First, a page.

Pandemic puts strain on hospital's finances
Rocky Mount Telegram
While it may seem that a health care crisis would have a positive effect on a hospital’s financial health, the opposite is true for many hospitals across the state, including Nash UNC Health Care.
North Carolina Health News reported last week that rural hospitals in North Carolina are losing about $145 million each month due to the coronavirus pandemic, of which $118 million is from revenue not earned because the hospitals stopped doing elective procedures in March.
Nash UNC Health Care, which has been crawling out of a financial hole over the past few months, is facing similar financial impacts from the state and federal response to COVID-19. Hospitals depend upon a regular influx of patients to sustain them financially. But the new rules that are in place, coupled with the fear of potential exposure to COVID-19, is having a hefty effect on hospital income.
“Our patient volume is considerably lower than normal, a trend that is consistent with other hospitals across the state and country who have not yet experienced a surge in COVID patient volume,” said Dorsey Tobias, executive director of marketing, communications and strategy for Nash UNC Health Care.
On March 20, state Health and Human Services Secretary Dr. Mandy Cohen requested all hospitals and ambulatory surgery centers to suspend all elective and non-urgent procedures and surgeries because of the COVID-19 pandemic and the need to conserve personal protection equipment. That factor alone has had a significant effect on hospital functions and finances.
“With the cancellation of elective or non-emergent surgeries, we have 80 percent fewer surgeries occurring per week and 20 fewer patients per day on average being admitted for post-surgery medical needs during recovery,” Tobias said. “Additionally, we would typically see around 550 outpatients per day but are currently seeing only 210 per day on average.”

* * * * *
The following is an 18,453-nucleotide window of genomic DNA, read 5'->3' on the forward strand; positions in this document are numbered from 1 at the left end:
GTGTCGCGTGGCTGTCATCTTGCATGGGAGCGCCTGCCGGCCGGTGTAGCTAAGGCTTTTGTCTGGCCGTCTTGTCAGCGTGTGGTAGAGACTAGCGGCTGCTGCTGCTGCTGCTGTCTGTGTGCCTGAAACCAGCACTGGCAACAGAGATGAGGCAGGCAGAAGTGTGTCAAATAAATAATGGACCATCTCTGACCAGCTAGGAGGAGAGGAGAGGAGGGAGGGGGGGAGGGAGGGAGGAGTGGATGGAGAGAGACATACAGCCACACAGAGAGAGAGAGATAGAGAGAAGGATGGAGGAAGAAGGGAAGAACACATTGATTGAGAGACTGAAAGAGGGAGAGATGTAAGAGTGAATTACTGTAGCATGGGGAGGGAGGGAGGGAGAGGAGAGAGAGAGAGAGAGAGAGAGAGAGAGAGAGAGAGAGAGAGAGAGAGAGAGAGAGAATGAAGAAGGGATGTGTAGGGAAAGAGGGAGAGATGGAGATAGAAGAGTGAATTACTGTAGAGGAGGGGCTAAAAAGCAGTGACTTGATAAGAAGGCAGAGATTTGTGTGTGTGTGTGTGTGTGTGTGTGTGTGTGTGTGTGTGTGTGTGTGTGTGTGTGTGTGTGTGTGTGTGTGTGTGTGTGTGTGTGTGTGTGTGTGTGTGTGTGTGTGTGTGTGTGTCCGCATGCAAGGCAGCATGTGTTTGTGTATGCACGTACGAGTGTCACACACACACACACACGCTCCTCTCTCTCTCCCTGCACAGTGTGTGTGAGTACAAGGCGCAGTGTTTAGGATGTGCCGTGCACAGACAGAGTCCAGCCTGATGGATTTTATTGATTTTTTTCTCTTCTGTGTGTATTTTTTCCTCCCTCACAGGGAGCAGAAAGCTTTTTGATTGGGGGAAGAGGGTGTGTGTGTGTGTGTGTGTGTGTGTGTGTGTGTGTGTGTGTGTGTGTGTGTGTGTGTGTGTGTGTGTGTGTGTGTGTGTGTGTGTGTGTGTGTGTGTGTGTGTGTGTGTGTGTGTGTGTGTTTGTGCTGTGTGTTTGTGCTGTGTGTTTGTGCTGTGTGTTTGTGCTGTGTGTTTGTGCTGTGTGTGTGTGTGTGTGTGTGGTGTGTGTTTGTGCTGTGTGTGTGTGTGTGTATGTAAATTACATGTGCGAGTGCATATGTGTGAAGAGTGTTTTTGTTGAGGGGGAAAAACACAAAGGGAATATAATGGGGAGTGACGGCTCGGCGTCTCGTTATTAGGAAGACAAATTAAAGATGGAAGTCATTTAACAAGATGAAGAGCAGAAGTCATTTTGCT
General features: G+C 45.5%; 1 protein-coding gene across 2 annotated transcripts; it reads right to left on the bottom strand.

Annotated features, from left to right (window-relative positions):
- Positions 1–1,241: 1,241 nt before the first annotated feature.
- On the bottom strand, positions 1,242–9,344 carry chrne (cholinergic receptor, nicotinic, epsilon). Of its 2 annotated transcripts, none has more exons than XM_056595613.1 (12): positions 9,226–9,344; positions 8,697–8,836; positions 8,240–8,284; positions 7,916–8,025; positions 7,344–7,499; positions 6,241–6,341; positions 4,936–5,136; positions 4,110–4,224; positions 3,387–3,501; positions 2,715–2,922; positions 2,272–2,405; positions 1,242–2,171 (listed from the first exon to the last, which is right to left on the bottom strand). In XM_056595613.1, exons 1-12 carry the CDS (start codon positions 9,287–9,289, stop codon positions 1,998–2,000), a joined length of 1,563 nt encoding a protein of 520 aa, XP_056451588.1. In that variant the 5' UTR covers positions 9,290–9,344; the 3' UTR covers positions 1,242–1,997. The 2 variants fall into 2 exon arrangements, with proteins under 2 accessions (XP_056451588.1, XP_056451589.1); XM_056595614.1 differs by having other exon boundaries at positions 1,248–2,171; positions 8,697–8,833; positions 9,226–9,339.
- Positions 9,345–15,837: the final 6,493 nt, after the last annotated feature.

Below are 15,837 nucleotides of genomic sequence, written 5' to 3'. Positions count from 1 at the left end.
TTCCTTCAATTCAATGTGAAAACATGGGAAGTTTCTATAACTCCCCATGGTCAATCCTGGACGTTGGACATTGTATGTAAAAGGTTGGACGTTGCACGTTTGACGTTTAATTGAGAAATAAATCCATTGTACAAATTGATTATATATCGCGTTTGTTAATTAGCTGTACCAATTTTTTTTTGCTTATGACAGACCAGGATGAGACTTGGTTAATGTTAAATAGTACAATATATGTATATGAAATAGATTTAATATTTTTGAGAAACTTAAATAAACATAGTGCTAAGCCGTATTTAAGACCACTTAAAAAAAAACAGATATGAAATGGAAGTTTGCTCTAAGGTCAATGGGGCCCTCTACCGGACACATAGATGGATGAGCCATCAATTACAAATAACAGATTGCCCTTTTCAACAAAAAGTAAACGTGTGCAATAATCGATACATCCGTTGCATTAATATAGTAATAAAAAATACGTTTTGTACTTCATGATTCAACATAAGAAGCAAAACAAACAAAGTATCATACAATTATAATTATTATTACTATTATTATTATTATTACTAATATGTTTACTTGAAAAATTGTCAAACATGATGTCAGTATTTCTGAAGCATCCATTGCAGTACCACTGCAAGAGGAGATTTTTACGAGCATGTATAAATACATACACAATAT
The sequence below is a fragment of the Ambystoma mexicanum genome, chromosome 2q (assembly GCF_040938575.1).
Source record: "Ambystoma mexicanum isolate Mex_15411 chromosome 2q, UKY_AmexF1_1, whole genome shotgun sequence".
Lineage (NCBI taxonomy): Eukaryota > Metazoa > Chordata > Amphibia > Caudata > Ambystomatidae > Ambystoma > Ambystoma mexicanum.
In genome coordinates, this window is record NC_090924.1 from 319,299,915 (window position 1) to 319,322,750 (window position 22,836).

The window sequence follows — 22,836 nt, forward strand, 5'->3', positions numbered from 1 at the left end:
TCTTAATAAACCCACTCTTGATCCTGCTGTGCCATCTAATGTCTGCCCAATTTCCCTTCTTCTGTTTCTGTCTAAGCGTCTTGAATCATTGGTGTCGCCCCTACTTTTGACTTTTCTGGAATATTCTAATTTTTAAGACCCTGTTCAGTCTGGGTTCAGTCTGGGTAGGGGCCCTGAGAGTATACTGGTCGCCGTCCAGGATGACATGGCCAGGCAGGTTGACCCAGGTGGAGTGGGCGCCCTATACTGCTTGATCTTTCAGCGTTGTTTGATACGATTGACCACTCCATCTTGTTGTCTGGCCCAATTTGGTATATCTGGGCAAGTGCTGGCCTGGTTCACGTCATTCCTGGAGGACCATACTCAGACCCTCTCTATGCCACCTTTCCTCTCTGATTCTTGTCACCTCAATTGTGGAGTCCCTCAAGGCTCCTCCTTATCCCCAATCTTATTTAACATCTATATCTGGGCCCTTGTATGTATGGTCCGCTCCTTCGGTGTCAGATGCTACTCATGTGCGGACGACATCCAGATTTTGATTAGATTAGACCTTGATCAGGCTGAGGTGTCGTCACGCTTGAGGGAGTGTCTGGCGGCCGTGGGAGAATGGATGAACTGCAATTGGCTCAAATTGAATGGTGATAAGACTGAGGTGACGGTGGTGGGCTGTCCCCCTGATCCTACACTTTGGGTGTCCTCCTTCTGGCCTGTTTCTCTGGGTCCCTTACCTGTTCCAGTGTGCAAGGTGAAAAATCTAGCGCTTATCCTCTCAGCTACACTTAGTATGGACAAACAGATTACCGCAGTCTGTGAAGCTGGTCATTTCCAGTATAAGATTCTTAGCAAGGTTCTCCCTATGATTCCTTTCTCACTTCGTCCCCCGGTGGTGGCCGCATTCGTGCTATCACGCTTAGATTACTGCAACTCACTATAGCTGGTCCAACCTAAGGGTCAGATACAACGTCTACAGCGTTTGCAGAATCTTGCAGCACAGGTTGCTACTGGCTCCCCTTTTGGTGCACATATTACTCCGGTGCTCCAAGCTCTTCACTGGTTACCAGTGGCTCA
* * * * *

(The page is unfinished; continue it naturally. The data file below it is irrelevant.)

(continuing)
The hospital also is seeing fewer emergency room visits, Tobias said.
“Our Emergency Department typically sees about 200 patients a day this time of year and is currently seeing about half that,” Tobias said.
While some surgeries are being postponed or canceled, the reason for the drop in emergency room visits is less clear. Tobias said the advice for when to visit the emergency room is the same as it always has been.
“The guidance for patients with emergent medical needs has always been to call 911 or to go to their nearest Emergency Department,” Tobias said.
One change that has come to the Emergency Department is the screening process.
“Our Emergency Department is screening patients at the entrance and directing patients with respiratory symptoms into a separate area of the department for further evaluation, which allows us to prevent potential exposure to others,” Tobias said. “Currently, we are seeing approximately 100 patients a day, with roughly 20 of those being diverted to the respiratory cohort unit. Those patients with COVID-like symptoms are immediately placed in rooms that are isolated from others, and the staff interacting with those patients are in full personal protective equipment. All other patients are being evaluated as quickly as possible and placed in their appropriate treatment rooms.”
Another change affects people who accompany someone to the Emergency Department. The waiting area now is designed to encourage social distancing, proper hand hygiene and the wearing of masks. Visitors are discouraged from accompanying patients, and no visitors are allowed in the respiratory cohort unit of the Emergency Department for their protection.
All these effects come at a cost to the hospital.
“Financials have not been validated, but we are projecting a 40 percent drop in cash receipts, based on the patient volume we’ve seen for the last six weeks,” Tobias said.
The hospital has received some money to help offset the losses, but it will not nearly cover them.
“We have received a nearly $5 million grant from the CARES Act. While we are appreciative of the stimulus payment, it only equates to our expenses related to salaries and wages for one pay period. We’ve experienced decreased volume and increased expenses for about six weeks thus far, and we expect this to continue for some time,” Tobias said.
The issue is made worse by the rising costs of some supplies.
“We’ve spent $700,000 on personal protective equipment over the last six weeks, in comparison to an average of $100,000 for an entire year under normal circumstances. The demand for these items has caused prices to increase significantly,” Tobias said.